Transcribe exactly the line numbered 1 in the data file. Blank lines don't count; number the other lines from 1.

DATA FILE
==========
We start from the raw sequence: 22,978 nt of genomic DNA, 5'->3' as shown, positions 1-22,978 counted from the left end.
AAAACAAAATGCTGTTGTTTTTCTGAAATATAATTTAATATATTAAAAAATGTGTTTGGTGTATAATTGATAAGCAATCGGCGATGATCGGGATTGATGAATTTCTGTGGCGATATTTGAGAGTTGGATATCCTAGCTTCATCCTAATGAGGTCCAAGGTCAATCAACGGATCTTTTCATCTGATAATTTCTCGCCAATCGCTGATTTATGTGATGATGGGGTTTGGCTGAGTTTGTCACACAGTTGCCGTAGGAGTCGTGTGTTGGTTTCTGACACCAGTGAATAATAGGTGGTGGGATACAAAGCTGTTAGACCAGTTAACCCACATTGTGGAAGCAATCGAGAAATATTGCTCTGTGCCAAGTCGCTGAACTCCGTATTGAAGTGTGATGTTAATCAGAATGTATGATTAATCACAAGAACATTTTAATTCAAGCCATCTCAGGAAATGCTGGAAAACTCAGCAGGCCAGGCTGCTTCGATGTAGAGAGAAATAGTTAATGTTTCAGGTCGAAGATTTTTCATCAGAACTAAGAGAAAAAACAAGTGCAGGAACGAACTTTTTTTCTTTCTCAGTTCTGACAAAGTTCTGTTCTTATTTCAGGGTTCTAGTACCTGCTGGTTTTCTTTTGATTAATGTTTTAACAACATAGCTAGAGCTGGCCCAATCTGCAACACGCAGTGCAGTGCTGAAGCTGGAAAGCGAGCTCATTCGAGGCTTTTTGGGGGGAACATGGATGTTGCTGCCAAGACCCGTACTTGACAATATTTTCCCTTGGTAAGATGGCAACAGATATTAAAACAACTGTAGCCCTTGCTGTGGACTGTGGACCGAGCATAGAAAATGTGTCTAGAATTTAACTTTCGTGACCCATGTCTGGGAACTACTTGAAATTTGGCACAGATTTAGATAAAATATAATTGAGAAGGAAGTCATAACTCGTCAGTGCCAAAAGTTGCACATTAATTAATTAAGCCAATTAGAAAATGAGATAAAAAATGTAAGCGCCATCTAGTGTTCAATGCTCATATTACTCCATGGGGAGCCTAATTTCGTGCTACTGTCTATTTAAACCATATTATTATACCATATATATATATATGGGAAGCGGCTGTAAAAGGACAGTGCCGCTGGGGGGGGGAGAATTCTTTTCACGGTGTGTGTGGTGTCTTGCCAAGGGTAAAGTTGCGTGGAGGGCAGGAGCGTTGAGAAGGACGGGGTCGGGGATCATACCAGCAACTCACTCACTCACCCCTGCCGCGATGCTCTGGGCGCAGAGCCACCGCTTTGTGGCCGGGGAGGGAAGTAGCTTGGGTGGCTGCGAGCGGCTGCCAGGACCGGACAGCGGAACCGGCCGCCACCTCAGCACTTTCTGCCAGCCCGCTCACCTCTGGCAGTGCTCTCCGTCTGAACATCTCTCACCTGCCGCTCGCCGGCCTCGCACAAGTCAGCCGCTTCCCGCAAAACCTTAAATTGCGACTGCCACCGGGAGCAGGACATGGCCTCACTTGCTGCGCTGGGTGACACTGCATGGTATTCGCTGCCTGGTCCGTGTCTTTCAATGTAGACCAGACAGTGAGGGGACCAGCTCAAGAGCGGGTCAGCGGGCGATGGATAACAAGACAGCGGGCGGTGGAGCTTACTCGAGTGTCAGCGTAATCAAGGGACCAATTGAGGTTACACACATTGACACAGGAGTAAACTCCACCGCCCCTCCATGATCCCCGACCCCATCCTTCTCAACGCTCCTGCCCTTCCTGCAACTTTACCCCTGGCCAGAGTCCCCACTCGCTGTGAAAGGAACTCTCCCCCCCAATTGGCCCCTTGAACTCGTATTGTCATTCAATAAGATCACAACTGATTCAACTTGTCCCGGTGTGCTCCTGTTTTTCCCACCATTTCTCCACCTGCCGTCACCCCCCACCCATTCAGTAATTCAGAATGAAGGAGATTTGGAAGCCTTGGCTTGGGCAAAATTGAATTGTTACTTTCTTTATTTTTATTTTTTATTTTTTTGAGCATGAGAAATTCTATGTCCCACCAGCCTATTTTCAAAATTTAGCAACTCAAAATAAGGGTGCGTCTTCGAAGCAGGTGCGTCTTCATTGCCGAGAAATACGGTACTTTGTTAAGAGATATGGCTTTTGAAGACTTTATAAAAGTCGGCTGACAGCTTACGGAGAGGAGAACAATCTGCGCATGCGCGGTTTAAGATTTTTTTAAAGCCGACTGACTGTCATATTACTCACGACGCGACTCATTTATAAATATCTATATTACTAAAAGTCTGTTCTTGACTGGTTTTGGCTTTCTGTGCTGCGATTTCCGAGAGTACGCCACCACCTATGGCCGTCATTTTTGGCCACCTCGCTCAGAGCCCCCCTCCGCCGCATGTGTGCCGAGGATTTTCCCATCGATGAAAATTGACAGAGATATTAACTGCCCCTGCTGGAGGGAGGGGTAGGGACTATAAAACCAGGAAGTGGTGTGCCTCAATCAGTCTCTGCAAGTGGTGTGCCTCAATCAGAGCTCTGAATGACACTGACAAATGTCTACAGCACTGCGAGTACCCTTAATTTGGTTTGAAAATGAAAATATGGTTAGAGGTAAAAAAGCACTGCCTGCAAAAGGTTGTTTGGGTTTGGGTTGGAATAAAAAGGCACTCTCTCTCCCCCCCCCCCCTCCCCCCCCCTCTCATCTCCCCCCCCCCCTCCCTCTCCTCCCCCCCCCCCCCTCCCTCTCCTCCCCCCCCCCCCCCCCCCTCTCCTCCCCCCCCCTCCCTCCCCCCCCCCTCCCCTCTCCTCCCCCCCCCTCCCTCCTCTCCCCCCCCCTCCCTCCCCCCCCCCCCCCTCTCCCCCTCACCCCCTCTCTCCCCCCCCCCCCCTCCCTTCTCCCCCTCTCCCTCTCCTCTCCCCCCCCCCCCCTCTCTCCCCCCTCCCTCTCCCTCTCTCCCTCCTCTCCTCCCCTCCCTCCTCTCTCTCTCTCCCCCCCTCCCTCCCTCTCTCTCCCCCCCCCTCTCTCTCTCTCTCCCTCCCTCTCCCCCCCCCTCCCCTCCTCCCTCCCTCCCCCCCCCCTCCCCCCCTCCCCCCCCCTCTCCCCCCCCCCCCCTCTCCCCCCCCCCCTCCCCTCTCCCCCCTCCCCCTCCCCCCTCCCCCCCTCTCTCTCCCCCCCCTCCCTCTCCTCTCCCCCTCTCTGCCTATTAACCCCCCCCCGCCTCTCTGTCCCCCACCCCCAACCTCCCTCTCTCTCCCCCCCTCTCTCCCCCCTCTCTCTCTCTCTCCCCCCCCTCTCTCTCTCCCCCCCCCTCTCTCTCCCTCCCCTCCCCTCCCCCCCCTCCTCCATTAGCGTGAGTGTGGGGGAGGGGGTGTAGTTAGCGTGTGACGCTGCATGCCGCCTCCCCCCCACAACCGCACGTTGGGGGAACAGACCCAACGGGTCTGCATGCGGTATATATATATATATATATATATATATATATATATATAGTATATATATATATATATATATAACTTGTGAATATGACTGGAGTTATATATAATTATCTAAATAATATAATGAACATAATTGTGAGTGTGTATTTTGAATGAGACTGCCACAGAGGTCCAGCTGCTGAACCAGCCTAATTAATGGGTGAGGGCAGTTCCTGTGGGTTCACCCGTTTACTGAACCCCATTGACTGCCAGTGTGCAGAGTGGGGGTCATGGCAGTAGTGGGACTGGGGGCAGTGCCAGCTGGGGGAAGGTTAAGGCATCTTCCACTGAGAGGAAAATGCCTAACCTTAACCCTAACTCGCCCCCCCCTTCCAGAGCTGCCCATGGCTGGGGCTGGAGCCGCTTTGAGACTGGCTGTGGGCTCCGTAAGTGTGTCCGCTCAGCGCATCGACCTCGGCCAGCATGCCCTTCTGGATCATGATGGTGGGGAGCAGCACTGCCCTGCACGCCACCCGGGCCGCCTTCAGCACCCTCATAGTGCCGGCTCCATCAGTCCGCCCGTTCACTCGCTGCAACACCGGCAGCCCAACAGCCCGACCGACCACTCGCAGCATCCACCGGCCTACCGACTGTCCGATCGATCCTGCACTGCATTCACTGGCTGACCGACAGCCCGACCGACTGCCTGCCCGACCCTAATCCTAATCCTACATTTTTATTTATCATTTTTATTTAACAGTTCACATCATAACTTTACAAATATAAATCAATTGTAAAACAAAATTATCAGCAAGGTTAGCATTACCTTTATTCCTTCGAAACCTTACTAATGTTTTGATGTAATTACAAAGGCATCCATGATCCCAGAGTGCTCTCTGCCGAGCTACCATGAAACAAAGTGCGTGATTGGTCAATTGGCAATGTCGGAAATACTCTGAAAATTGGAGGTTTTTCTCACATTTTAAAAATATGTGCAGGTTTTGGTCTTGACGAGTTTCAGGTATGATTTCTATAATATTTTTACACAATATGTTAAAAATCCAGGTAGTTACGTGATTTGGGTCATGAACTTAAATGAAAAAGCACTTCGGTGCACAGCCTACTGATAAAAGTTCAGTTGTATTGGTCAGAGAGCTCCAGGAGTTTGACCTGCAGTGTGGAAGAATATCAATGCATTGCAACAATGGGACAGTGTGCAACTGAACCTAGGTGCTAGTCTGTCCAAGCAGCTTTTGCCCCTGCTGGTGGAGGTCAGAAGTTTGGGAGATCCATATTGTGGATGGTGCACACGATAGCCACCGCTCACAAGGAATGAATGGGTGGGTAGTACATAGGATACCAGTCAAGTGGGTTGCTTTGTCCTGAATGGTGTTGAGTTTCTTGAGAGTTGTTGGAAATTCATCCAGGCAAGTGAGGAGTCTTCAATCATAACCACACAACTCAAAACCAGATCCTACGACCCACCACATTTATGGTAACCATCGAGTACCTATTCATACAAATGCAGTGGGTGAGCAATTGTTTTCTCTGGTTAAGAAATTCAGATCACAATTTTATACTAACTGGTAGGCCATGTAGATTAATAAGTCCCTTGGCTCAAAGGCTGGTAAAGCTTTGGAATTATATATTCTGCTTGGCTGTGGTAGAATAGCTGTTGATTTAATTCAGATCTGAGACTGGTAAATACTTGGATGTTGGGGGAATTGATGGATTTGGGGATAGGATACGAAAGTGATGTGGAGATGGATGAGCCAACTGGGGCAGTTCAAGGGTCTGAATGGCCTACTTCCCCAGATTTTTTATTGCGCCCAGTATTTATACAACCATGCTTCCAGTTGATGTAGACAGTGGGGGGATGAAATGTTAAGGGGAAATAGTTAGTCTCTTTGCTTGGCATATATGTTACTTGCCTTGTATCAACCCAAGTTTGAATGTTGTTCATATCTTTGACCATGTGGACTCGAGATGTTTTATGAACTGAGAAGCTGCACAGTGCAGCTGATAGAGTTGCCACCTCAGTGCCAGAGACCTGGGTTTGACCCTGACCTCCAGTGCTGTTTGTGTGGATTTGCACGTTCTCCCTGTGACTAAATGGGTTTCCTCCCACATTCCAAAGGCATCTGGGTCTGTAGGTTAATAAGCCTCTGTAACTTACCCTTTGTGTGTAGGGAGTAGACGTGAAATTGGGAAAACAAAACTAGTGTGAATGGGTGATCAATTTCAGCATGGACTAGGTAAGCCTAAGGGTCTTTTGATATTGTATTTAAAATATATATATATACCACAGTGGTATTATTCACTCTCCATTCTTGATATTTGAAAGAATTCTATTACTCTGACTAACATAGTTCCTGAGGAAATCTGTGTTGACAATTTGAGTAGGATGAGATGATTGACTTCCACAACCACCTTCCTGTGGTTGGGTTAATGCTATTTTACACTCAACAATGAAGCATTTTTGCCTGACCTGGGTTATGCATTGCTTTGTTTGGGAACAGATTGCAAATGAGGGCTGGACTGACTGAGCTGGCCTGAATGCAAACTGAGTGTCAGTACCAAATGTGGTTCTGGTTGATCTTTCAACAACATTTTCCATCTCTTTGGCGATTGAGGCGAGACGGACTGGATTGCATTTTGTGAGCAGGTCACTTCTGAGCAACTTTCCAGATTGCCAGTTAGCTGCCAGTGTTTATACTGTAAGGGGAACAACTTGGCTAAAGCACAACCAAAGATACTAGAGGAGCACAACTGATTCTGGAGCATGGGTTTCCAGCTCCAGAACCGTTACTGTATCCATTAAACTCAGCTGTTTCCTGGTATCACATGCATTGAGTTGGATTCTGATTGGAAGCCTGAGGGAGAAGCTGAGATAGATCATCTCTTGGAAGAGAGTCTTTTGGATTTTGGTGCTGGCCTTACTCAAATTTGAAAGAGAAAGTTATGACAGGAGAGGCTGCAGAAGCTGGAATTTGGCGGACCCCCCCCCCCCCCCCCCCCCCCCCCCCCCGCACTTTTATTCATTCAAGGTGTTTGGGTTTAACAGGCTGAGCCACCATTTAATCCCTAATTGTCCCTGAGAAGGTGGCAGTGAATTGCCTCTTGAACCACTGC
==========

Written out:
We start from the raw sequence: 22,978 nt of genomic DNA, 5'->3' as shown, positions 1-22,978 counted from the left end.